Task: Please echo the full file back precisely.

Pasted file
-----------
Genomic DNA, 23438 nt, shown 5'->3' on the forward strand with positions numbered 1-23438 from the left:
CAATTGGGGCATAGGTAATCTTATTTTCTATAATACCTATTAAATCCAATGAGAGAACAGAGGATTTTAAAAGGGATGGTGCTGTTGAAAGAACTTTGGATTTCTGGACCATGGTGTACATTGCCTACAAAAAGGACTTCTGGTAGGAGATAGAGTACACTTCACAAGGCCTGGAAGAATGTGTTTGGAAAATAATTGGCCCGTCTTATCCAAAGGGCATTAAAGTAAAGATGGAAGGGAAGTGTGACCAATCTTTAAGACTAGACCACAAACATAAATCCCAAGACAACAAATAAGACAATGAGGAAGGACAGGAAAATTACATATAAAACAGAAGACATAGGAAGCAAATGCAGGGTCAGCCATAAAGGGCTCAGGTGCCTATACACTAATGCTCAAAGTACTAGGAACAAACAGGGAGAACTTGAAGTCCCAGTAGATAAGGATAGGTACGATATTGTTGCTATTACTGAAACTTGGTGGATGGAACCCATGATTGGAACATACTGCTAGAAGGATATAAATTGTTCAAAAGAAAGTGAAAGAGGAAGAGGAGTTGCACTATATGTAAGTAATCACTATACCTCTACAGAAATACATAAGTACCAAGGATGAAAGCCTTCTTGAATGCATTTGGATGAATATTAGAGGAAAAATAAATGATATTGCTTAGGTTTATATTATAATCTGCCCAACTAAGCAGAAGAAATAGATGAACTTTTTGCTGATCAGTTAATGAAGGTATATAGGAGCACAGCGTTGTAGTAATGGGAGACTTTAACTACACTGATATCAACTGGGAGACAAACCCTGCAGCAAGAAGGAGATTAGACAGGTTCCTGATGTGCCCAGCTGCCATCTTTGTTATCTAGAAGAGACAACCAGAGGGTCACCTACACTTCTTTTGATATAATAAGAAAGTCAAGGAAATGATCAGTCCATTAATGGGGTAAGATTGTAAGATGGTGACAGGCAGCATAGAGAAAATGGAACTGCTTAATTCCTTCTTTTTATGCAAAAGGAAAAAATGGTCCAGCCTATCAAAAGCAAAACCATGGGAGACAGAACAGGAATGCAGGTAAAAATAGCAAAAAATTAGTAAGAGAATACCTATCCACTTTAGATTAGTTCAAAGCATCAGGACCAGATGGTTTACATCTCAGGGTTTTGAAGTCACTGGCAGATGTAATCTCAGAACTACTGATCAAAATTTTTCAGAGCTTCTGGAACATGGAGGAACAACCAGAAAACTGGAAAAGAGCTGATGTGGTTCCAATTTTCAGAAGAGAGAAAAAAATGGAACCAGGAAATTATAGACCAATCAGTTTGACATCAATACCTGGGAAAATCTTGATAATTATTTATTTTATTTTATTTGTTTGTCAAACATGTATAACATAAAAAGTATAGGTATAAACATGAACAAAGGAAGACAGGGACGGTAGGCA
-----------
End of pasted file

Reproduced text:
Genomic DNA, 23438 nt, shown 5'->3' on the forward strand with positions numbered 1-23438 from the left:
CAATTGGGGCATAGGTAATCTTATTTTCTATAATACCTATTAAATCCAATGAGAGAACAGAGGATTTTAAAAGGGATGGTGCTGTTGAAAGAACTTTGGATTTCTGGACCATGGTGTACATTGCCTACAAAAAGGACTTCTGGTAGGAGATAGAGTACACTTCACAAGGCCTGGAAGAATGTGTTTGGAAAATAATTGGCCCGTCTTATCCAAAGGGCATTAAAGTAAAGATGGAAGGGAAGTGTGACCAATCTTTAAGACTAGACCACAAACATAAATCCCAAGACAACAAATAAGACAATGAGGAAGGACAGGAAAATTACATATAAAACAGAAGACATAGGAAGCAAATGCAGGGTCAGCCATAAAGGGCTCAGGTGCCTATACACTAATGCTCAAAGTACTAGGAACAAACAGGGAGAACTTGAAGTCCCAGTAGATAAGGATAGGTACGATATTGTTGCTATTACTGAAACTTGGTGGATGGAACCCATGATTGGAACATACTGCTAGAAGGATATAAATTGTTCAAAAGAAAGTGAAAGAGGAAGAGGAGTTGCACTATATGTAAGTAATCACTATACCTCTACAGAAATACATAAGTACCAAGGATGAAAGCCTTCTTGAATGCATTTGGATGAATATTAGAGGAAAAATAAATGATATTGCTTAGGTTTATATTATAATCTGCCCAACTAAGCAGAAGAAATAGATGAACTTTTTGCTGATCAGTTAATGAAGGTATATAGGAGCACAGCGTTGTAGTAATGGGAGACTTTAACTACACTGATATCAACTGGGAGACAAACCCTGCAGCAAGAAGGAGATTAGACAGGTTCCTGATGTGCCCAGCTGCCATCTTTGTTATCTAGAAGAGACAACCAGAGGGTCACCTACACTTCTTTTGATATAATAAGAAAGTCAAGGAAATGATCAGTCCATTAATGGGGTAAGATTGTAAGATGGTGACAGGCAGCATAGAGAAAATGGAACTGCTTAATTCCTTCTTTTTATGCAAAAGGAAAAAATGGTCCAGCCTATCAAAAGCAAAACCATGGGAGACAGAACAGGAATGCAGGTAAAAATAGCAAAAAATTAGTAAGAGAATACCTATCCACTTTAGATTAGTTCAAAGCATCAGGACCAGATGGTTTACATCTCAGGGTTTTGAAGTCACTGGCAGATGTAATCTCAGAACTACTGATCAAAATTTTTCAGAGCTTCTGGAACATGGAGGAACAACCAGAAAACTGGAAAAGAGCTGATGTGGTTCCAATTTTCAGAAGAGAGAAAAAAATGGAACCAGGAAATTATAGACCAATCAGTTTGACATCAATACCTGGGAAAATCTTGATAATTATTTATTTTATTTTATTTGTTTGTCAAACATGTATAACATAAAAAGTATAGGTATAAACATGAACAAAGGAAGACAGGGACGGTAGGCA